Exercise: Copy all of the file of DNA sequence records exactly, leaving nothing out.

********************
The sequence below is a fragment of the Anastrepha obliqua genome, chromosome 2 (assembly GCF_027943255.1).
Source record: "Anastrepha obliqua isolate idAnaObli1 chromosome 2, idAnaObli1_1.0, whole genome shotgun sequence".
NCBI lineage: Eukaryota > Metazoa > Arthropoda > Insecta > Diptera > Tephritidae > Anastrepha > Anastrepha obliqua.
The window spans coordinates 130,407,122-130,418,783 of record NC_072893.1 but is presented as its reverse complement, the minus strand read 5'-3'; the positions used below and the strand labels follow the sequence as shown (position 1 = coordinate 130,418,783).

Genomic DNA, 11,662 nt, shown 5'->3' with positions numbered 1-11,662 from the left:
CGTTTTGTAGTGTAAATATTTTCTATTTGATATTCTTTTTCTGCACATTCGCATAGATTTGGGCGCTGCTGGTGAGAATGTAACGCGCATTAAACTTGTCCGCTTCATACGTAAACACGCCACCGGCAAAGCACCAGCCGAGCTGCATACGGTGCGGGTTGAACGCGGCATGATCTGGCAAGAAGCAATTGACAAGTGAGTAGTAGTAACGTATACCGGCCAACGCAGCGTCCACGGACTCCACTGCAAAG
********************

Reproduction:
The sequence below is a fragment of the Anastrepha obliqua genome, chromosome 2 (assembly GCF_027943255.1).
Source record: "Anastrepha obliqua isolate idAnaObli1 chromosome 2, idAnaObli1_1.0, whole genome shotgun sequence".
NCBI lineage: Eukaryota > Metazoa > Arthropoda > Insecta > Diptera > Tephritidae > Anastrepha > Anastrepha obliqua.
The window spans coordinates 130,407,122-130,418,783 of record NC_072893.1 but is presented as its reverse complement, the minus strand read 5'-3'; the positions used below and the strand labels follow the sequence as shown (position 1 = coordinate 130,418,783).

Genomic DNA, 11,662 nt, shown 5'->3' with positions numbered 1-11,662 from the left:
CGTTTTGTAGTGTAAATATTTTCTATTTGATATTCTTTTTCTGCACATTCGCATAGATTTGGGCGCTGCTGGTGAGAATGTAACGCGCATTAAACTTGTCCGCTTCATACGTAAACACGCCACCGGCAAAGCACCAGCCGAGCTGCATACGGTGCGGGTTGAACGCGGCATGATCTGGCAAGAAGCAATTGACAAGTGAGTAGTAGTAACGTATACCGGCCAACGCAGCGTCCACGGACTCCACTGCAAAG